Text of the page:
• Mana Foods’ new roof and spiffy new paint job — palmetto green with white trim, a full makeover from the dilapidated look it bore when I last visited. On the sidewalk out front, a young man sitting atop his rolled sleeping bag and drawing soulful tunes from a wooden flute, collecting dollars in a cup labeled “Peace, Love, Unity.” Inside: men with gray ponytails, others with funny hats, more dreadlocks, more surfing jams and a big sign: “Please, no eating before you have paid for your food.”
In this town of no worries, it might be easy to forget such a detail.
Even the turtles seem to have taken a chill pill on Maui’s North Shore. As rain showers fell around noon one day, my wife and I pulled our rental car into the unmarked parking lot of a tiny beach park off the Hana Highway just east of Pa‘ia. With a close-up view through our windshield of sand and spearmint-green surf, we ate a sack lunch and watched local kids giggle in the waves with no worries about the warm rain.
We sat for 20 minutes before realizing that the large “rock” the kids and their frolicking dogs had been running past, not 50 feet from us, was actually a green sea turtle, the size of a large foot stool, hauled up on the beach for a rest.
I got out of the car, walked the length of the short beach and counted 22 turtles siesta-snoozing on the sand. It’s a common sight on this stretch of coast.
Beaches nearby at the renowned Mama’s Fish House and at Ho’okipa Beach Park also collect turtles, perhaps resting from their own adventures in the surf. Give them respectful distance, take only long-lens photos (no perching your kids on turtles; they’re not ponies) and everyone’s happy.
Turtle-watching aside, it’s a rare day you can’t catch world-class windsurfers in action at Ho‘okipa, 2.3 miles east of Pa‘ia’s sole traffic signal. A spectrum of sails adds to Maui’s natural tendency to create rainbows. Come in the fall to see pros compete in the Maui Aloha Classic, a stop on the International Windsurfing Tour, Oct. 28-Nov. 10, 2018.
Shopping, galleries and dining
In a shopping mood? Poke your nose in at Maui Hands gallery, 84 Hana Hwy., which represents some 300 local artists and carries shell leis made by Native Hawaiian residents of the remote, restricted island of Ni‘ihau.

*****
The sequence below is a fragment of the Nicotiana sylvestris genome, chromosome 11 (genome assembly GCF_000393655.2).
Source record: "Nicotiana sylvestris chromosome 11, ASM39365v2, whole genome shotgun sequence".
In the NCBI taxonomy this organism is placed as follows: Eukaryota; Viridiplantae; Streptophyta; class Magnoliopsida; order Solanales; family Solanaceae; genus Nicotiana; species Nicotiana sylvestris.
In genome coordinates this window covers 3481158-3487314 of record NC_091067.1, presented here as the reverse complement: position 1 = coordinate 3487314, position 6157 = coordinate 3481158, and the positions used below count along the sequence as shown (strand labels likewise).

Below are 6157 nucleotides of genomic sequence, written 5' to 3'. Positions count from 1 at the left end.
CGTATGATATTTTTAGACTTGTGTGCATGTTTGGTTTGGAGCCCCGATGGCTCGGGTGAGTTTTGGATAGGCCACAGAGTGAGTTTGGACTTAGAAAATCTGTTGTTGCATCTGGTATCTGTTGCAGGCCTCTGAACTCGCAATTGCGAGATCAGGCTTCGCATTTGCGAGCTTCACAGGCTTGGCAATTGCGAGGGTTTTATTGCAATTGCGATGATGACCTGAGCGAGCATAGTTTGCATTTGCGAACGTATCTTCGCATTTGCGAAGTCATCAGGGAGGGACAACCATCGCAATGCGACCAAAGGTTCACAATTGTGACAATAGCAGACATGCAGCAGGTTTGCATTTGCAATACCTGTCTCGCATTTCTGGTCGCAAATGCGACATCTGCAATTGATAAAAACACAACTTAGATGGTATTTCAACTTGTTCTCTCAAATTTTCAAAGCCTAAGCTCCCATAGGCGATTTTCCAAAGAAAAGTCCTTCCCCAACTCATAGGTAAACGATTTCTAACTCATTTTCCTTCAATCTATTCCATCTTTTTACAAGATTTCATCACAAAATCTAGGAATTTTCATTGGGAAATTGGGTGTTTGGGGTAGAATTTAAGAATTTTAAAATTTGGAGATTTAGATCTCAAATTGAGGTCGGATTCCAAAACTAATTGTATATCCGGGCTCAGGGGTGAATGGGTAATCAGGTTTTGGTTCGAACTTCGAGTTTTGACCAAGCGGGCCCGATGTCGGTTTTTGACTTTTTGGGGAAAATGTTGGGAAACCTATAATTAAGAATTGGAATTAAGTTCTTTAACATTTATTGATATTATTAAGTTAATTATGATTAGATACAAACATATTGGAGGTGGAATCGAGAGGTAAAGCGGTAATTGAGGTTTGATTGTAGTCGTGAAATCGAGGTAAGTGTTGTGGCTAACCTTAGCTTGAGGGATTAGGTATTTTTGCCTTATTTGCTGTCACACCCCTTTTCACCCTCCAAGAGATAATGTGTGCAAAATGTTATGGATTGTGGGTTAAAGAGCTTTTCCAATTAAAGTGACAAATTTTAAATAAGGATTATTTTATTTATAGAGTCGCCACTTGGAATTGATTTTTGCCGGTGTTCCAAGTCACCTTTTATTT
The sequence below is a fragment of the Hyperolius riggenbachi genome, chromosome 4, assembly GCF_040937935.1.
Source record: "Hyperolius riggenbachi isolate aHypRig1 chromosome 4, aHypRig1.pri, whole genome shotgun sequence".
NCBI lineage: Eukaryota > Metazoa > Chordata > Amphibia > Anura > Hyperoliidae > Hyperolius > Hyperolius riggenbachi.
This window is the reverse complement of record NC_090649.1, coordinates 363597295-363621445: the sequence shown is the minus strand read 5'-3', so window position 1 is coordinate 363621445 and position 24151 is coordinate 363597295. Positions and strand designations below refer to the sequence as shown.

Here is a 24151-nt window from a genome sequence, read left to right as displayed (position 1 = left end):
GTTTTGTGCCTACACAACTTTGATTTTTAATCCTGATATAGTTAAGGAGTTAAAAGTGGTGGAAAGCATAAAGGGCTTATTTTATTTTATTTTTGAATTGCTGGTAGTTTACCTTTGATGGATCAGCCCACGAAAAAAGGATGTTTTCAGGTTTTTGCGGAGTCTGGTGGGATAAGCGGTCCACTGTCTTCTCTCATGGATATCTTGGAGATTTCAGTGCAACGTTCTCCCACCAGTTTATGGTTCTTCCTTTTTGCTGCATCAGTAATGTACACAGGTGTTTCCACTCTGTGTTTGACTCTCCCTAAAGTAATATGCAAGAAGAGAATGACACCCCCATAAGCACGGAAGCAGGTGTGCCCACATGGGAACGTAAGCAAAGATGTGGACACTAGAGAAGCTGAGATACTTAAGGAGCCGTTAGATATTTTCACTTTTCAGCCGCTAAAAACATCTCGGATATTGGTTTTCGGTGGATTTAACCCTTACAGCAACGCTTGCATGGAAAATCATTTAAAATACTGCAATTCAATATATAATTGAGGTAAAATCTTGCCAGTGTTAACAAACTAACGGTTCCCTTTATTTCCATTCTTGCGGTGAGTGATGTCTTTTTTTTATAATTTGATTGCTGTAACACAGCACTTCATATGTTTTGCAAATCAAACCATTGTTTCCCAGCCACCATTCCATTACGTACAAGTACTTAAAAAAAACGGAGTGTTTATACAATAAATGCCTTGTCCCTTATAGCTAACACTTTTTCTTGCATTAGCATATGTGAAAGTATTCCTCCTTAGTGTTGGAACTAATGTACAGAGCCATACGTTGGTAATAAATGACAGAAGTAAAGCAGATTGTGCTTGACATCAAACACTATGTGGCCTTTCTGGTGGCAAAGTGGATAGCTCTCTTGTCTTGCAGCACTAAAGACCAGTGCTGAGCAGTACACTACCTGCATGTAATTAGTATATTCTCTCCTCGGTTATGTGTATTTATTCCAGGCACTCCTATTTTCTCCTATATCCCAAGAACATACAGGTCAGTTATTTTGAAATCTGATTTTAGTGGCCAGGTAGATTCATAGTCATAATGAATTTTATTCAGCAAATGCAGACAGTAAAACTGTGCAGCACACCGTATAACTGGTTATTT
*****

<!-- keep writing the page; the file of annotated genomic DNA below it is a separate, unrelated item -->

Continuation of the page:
“They’re the only shells that gemologists grade for insurance purposes,” said gallery manager K-Lán Rohde, explaining that Ni‘ihau islanders collect tiny shells and sort them by hand to create leis in earth tones and subtle sunset hues, making them highly valued. (She showed me a 10-strand lei joined by a cowrie shell priced at $14,800; you can also pick up a potholder shaped like a gecko, for just $18.)
Strolling a couple blocks of Hana Highway and up intersecting Baldwin Avenue, my wife and I Iooked in windows and wandered through these Pa‘ia shops:
• Nuage Bleu, with women’s and kids’ wear. My wife liked the kids’ beach wraps that can be worn like a cape, with bunny or monster heads.
• A shop called Sun Showers, with a hula-girl onesie for a toddler.
• Jaggers, with “made in Hawaii” Aloha shirts for $35, or a kids’ “cabana set” of shorts and shirt for about $20.
• Biasa Rose, with home décor and women’s wear, in business here for 26 years. I liked the woodcut Hawaiian alphabet book by local artist Caroline Killhour and New Yorker Brendan McBryan.
• Mermaid Inn boutique, where you can get a singlet proclaiming that “Mermaids Don’t Do Homework.”
• Or at Kiwi John’s, pick up a T-shirt claiming “A Shark Ate My Homework” ($36).
We liked Cafe des Amis, 42 Baldwin Ave., where the 4-6 p.m. happy hour included half-price cocktails, including the Lilikoi Margarita (usually $9.95). We enjoyed a curry dish with rice, butternut squash, spinach and chickpeas, $13.95, served at lacquered wooden tables in a covered, open-air courtyard beneath potted palms.
A relatively recent addition to the town is a tiny storefront called POME (“Product Of My Environment”), whose sign advertises “Surf — Yoga — Cafe,” at 151 Hana Hwy.
“It’s three things everybody loves, it’s one stop for everything,” said co-owner Becky Hutton, whose husband, Walle, offers surf lessons every morning. “There’s a yoga session in the back right now. Take a lesson and have a kombucha on the way out!”
That’s the new Pa‘ia, perhaps: multitasking, but in a very tranquil kind of way.